Federico Carro – Writing the book of your dreams


Writing a book is a lifelong ambition for many people. Some authors may tell you there is no one-size-fits-all approach to becoming an author because each writer’s journey is different. But the question is, what is the key to unlocking your creativity and demonstrating how to produce a book that you have always dreamt of writing?

Federico Carro was born in La Spezia on June 15th, 1991. He grew up in Vernazza, surrounded by its lovely scenery, enjoying his life sketching and illustrating views and gathering motivation for his later publications as a painter, writer, songwriter, composer, screenplay, dancer, graphic designer, 3D generalist, and designer. However, Federico Carro argues that every bestselling author has highly effective writing routines and habits that assist them in achieving their objectives. 

He recently completed his second screenplay, “The Secret of the Orchard,” which is based on his first novel, and his book, “The king of light, the order of the dark gods,” is about to be released in English in America. Federico believes that almost every bestselling author has highly effective writing routines and practices that help them achieve their goals. All you have to do is follow in their footsteps if you want to write your book. Let us begin,

Begin with the book concept 

Of course, an idea is the one thing you’ll need to create a book. You will not be able to get past the first page of your manuscript unless you have it. You might already know what you want to write about, or you may be completely stumped. In either case, a “major book concept” can be found by asking yourself a few simple questions:

  • What exactly am I going to write about?
  • What do I believe should be the focus of my writing?
  • Will I be able to put this plan into action? Who will be interested in reading about this story/topic?

Your responses to these questions will assist you in narrowing down your choices to the finest ones. 

Do your Research 

After discovering your big idea, you’ll need to explore your genre. Again, if you’re writing the type of book you enjoy reading, you’re already ahead of the game. Reading literature in your genre is the most effective way to learn how to write in it. If not, you’ll need to pick a few specific titles and examine them. How long do they last, and how many chapters are there? What is the framework of the story? What are the main points? Most importantly, do you believe you could write a book with similar elements?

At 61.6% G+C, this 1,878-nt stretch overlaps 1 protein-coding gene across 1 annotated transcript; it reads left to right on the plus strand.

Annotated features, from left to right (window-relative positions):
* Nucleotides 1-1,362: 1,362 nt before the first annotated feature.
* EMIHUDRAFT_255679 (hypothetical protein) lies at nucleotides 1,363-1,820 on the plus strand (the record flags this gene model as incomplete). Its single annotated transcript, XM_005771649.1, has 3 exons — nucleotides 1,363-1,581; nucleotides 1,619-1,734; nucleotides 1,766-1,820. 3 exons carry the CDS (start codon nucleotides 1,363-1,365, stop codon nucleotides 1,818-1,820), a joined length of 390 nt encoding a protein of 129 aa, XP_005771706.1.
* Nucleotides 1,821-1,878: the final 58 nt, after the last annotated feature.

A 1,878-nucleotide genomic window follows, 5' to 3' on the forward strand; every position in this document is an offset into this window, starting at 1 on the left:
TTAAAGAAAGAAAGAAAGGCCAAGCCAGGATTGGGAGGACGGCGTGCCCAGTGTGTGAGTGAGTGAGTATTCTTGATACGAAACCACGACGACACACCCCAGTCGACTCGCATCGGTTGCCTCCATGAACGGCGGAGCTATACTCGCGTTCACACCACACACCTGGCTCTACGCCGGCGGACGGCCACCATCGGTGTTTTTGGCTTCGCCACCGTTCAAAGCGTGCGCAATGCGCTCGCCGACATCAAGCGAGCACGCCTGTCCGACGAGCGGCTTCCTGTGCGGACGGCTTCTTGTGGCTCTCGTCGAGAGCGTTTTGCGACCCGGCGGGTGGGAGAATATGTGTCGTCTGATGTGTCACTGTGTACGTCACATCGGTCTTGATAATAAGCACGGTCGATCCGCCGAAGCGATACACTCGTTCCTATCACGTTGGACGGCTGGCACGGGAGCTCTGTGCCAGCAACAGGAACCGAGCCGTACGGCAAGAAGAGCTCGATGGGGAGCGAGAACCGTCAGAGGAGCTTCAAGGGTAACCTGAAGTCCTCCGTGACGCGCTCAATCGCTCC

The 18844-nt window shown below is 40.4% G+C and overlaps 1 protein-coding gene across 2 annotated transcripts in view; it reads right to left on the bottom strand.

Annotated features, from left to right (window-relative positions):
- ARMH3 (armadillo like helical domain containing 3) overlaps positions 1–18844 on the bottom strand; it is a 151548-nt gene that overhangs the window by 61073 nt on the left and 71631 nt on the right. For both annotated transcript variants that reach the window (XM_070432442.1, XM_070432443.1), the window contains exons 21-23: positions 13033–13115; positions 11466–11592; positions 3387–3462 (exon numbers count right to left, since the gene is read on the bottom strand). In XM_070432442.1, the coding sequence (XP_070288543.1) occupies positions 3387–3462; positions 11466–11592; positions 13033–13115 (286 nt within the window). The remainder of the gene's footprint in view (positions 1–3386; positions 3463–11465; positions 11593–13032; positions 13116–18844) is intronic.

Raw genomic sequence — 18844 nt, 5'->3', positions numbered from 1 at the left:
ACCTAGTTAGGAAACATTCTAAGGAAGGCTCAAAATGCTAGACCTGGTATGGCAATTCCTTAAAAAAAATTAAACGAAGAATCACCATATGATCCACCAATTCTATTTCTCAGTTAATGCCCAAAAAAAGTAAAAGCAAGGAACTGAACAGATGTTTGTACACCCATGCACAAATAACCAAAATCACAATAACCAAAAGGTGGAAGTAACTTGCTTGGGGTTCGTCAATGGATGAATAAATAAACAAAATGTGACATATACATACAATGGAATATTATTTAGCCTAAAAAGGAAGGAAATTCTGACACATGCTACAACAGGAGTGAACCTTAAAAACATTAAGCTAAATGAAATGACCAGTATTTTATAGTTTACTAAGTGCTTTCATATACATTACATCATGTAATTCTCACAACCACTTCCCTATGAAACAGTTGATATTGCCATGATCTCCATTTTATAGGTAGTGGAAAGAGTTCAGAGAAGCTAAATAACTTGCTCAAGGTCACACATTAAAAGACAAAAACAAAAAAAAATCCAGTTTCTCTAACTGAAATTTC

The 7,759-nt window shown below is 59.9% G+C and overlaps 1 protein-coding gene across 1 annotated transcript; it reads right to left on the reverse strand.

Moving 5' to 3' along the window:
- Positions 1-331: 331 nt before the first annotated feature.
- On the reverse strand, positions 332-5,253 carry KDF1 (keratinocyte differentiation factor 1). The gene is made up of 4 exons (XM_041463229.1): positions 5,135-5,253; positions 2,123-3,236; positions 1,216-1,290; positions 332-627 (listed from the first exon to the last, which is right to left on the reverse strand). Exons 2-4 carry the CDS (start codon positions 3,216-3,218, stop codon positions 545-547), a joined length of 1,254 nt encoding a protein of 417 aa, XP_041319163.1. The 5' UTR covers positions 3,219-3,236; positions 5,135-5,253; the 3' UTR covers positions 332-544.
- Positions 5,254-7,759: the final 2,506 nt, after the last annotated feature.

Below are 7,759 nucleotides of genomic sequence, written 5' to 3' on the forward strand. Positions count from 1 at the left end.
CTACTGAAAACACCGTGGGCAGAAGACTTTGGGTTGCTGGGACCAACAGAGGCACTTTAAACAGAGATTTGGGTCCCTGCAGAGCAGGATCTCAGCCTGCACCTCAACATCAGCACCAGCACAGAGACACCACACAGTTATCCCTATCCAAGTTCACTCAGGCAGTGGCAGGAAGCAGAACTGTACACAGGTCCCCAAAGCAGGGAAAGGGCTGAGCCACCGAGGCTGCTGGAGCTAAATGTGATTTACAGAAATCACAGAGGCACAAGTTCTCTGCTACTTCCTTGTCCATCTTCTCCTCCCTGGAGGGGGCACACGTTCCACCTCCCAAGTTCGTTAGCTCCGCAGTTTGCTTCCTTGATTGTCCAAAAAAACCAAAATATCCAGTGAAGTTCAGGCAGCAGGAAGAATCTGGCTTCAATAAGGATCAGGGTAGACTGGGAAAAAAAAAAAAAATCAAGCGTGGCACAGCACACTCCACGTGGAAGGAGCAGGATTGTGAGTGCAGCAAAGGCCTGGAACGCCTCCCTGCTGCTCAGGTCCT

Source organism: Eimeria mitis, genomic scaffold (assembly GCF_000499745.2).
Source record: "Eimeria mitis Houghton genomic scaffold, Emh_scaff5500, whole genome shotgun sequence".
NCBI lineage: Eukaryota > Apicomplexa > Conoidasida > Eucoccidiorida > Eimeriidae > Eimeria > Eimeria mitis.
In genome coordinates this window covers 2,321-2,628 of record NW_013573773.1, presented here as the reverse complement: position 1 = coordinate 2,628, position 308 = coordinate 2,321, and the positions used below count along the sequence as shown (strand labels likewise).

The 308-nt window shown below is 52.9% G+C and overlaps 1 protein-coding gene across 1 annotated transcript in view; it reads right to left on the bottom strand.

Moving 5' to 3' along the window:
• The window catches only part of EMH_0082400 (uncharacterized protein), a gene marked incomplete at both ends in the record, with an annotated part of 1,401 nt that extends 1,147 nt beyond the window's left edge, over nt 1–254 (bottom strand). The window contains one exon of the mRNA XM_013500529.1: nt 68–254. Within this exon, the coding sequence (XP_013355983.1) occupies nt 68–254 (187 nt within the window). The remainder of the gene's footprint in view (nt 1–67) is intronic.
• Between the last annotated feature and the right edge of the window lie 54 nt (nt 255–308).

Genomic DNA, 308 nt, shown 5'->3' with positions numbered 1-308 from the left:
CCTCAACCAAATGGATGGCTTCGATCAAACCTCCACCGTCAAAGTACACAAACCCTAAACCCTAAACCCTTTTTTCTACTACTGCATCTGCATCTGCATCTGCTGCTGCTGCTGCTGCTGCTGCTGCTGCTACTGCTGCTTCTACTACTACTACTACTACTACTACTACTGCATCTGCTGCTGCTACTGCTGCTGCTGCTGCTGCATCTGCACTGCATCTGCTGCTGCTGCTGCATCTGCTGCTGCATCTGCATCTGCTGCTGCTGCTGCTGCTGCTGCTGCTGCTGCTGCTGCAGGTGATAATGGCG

Outline the story 

To write a fantastic novel, you must first outline it. This is especially crucial if it’s your first book, as you’ll need a sturdy framework to fall back on if you get stuck! So, how do you go about generating that book outline? We have a separate article on the matter, but here are the highlights, 

  • Choose a format that suits your needs.
  • Your story should have a starting, middle, and ending point.
  • Consider your points of contention.
  • Learn as much as you can about your characters.

Focus on your opener 

Let’s get down to business and start writing your first draught. Beginning a story is one of the most critical aspects of writing a book! It’s no exaggeration to suggest that the opening few pages of your book may make or break it; if they’re not excellent enough, many readers will lose interest and may never return to it. To begin, you’ll need an introductory hook that captures the reader’s attention and makes them unable to look away. Make sure your book is a killer, no filler! 

Set writing goals 

Goals for word count are crucial for a productive writing process, especially if you’re striving to finish your book in a set amount of time. You should set word count objectives for each session and the week — or month if you like to think about your creative output that way. Now let’s look at some practical techniques to improve your writing habits.

Schedule a creative routine

It’s only by sticking to a regular writing schedule that you’ll be able to meet your word count targets – not to mention that it will help you develop a stronger relationship with writing in general! To start establishing a healthy routine, ask yourself the following questions:

  • When in the day/week do I have the sparest time?
  • What time of day do I usually get the most work done?
  • How can I efficiently space out my writing sessions?
  • Will I be able to balance my writing ambitions with my other obligations realistically?

Complete, Edit the manuscript & get feedback.

You can write all day and all night if you want, but if no one else appreciates what you’ve written, you might wind yourself sad. That is why getting feedback on your work as soon as possible and from as many different sources is critical. It may seem self-evident, but we’ll say it anyway for all obstinate writers: feedback is useless if you don’t listen. Disconnect yourself from your ego and don’t take things emotionally; no one is trying to offend you; they’re only trying to help.

You’ve finally made it to the end: you’ve brainstormed, plotted, and produced a first draught that you’ve thoroughly revised. Your book has reached its final shape, and you are overjoyed. So, what’s up next? All that is left now is for you to try your hand at publishing!

The Book of Mormon Review stands as an inspiring example of crafting the book of your dreams through dedication and literary passion.